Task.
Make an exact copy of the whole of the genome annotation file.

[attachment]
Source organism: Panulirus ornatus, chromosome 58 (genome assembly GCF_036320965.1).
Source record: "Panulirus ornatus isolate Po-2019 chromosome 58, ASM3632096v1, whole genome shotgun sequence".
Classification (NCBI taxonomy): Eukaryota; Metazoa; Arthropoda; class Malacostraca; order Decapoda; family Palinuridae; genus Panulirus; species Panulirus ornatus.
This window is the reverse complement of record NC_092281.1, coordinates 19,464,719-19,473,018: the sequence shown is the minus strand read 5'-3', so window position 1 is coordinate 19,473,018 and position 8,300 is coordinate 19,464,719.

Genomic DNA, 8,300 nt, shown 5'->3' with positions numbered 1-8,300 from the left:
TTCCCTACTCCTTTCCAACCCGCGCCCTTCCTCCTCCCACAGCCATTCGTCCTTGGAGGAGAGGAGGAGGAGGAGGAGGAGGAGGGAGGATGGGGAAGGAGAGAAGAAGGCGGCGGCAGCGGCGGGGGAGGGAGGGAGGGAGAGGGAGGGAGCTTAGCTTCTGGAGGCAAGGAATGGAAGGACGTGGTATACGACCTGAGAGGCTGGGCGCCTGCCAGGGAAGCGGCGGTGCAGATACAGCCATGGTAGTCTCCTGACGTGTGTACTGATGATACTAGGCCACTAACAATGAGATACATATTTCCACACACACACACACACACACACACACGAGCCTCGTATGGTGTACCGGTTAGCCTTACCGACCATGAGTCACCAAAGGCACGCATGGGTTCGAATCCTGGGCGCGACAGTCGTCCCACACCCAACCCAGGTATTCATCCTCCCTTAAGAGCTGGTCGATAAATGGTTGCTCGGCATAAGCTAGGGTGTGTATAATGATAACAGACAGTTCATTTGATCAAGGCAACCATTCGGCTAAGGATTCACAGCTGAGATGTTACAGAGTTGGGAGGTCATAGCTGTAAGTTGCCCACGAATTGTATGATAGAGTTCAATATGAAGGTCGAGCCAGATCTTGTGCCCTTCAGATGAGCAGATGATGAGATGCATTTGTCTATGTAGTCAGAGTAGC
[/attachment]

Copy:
Source organism: Panulirus ornatus, chromosome 58 (genome assembly GCF_036320965.1).
Source record: "Panulirus ornatus isolate Po-2019 chromosome 58, ASM3632096v1, whole genome shotgun sequence".
Classification (NCBI taxonomy): Eukaryota; Metazoa; Arthropoda; class Malacostraca; order Decapoda; family Palinuridae; genus Panulirus; species Panulirus ornatus.
This window is the reverse complement of record NC_092281.1, coordinates 19,464,719-19,473,018: the sequence shown is the minus strand read 5'-3', so window position 1 is coordinate 19,473,018 and position 8,300 is coordinate 19,464,719.

Genomic DNA, 8,300 nt, shown 5'->3' with positions numbered 1-8,300 from the left:
TTCCCTACTCCTTTCCAACCCGCGCCCTTCCTCCTCCCACAGCCATTCGTCCTTGGAGGAGAGGAGGAGGAGGAGGAGGAGGAGGGAGGATGGGGAAGGAGAGAAGAAGGCGGCGGCAGCGGCGGGGGAGGGAGGGAGGGAGAGGGAGGGAGCTTAGCTTCTGGAGGCAAGGAATGGAAGGACGTGGTATACGACCTGAGAGGCTGGGCGCCTGCCAGGGAAGCGGCGGTGCAGATACAGCCATGGTAGTCTCCTGACGTGTGTACTGATGATACTAGGCCACTAACAATGAGATACATATTTCCACACACACACACACACACACACACACGAGCCTCGTATGGTGTACCGGTTAGCCTTACCGACCATGAGTCACCAAAGGCACGCATGGGTTCGAATCCTGGGCGCGACAGTCGTCCCACACCCAACCCAGGTATTCATCCTCCCTTAAGAGCTGGTCGATAAATGGTTGCTCGGCATAAGCTAGGGTGTGTATAATGATAACAGACAGTTCATTTGATCAAGGCAACCATTCGGCTAAGGATTCACAGCTGAGATGTTACAGAGTTGGGAGGTCATAGCTGTAAGTTGCCCACGAATTGTATGATAGAGTTCAATATGAAGGTCGAGCCAGATCTTGTGCCCTTCAGATGAGCAGATGATGAGATGCATTTGTCTATGTAGTCAGAGTAGC